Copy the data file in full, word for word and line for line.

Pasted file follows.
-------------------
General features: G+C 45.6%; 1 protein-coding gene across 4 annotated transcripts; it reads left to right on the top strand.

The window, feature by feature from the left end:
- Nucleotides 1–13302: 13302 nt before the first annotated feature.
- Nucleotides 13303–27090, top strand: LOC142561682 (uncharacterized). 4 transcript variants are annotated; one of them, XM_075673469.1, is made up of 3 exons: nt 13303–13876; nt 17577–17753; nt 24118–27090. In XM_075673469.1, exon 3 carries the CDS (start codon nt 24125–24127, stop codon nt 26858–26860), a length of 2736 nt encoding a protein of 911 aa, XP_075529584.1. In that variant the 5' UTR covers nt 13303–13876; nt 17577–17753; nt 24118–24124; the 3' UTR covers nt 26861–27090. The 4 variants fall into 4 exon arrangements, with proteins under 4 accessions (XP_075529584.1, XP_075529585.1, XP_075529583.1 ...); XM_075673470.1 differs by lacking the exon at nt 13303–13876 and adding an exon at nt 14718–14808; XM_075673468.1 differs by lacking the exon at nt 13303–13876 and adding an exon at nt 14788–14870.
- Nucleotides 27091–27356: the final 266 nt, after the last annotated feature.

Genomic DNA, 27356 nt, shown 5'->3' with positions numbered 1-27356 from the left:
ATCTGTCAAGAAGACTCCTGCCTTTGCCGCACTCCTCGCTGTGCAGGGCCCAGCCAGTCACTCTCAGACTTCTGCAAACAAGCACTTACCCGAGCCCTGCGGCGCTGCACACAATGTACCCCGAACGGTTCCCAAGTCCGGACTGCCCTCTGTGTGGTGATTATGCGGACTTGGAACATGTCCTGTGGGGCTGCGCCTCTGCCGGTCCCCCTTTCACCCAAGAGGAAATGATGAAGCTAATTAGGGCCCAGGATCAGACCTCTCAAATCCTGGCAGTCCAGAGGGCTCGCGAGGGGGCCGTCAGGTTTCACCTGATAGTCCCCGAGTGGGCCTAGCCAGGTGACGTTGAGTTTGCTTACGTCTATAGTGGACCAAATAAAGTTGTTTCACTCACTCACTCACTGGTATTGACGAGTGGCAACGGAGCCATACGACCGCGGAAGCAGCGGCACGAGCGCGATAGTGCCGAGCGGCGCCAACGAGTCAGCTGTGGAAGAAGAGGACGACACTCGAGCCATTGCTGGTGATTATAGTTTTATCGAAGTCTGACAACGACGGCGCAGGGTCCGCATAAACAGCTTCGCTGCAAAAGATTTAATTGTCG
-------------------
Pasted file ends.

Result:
General features: G+C 45.6%; 1 protein-coding gene across 4 annotated transcripts; it reads left to right on the top strand.

The window, feature by feature from the left end:
- Nucleotides 1–13302: 13302 nt before the first annotated feature.
- Nucleotides 13303–27090, top strand: LOC142561682 (uncharacterized). 4 transcript variants are annotated; one of them, XM_075673469.1, is made up of 3 exons: nt 13303–13876; nt 17577–17753; nt 24118–27090. In XM_075673469.1, exon 3 carries the CDS (start codon nt 24125–24127, stop codon nt 26858–26860), a length of 2736 nt encoding a protein of 911 aa, XP_075529584.1. In that variant the 5' UTR covers nt 13303–13876; nt 17577–17753; nt 24118–24124; the 3' UTR covers nt 26861–27090. The 4 variants fall into 4 exon arrangements, with proteins under 4 accessions (XP_075529584.1, XP_075529585.1, XP_075529583.1 ...); XM_075673470.1 differs by lacking the exon at nt 13303–13876 and adding an exon at nt 14718–14808; XM_075673468.1 differs by lacking the exon at nt 13303–13876 and adding an exon at nt 14788–14870.
- Nucleotides 27091–27356: the final 266 nt, after the last annotated feature.

Genomic DNA, 27356 nt, shown 5'->3' with positions numbered 1-27356 from the left:
ATCTGTCAAGAAGACTCCTGCCTTTGCCGCACTCCTCGCTGTGCAGGGCCCAGCCAGTCACTCTCAGACTTCTGCAAACAAGCACTTACCCGAGCCCTGCGGCGCTGCACACAATGTACCCCGAACGGTTCCCAAGTCCGGACTGCCCTCTGTGTGGTGATTATGCGGACTTGGAACATGTCCTGTGGGGCTGCGCCTCTGCCGGTCCCCCTTTCACCCAAGAGGAAATGATGAAGCTAATTAGGGCCCAGGATCAGACCTCTCAAATCCTGGCAGTCCAGAGGGCTCGCGAGGGGGCCGTCAGGTTTCACCTGATAGTCCCCGAGTGGGCCTAGCCAGGTGACGTTGAGTTTGCTTACGTCTATAGTGGACCAAATAAAGTTGTTTCACTCACTCACTCACTGGTATTGACGAGTGGCAACGGAGCCATACGACCGCGGAAGCAGCGGCACGAGCGCGATAGTGCCGAGCGGCGCCAACGAGTCAGCTGTGGAAGAAGAGGACGACACTCGAGCCATTGCTGGTGATTATAGTTTTATCGAAGTCTGACAACGACGGCGCAGGGTCCGCATAAACAGCTTCGCTGCAAAAGATTTAATTGTCG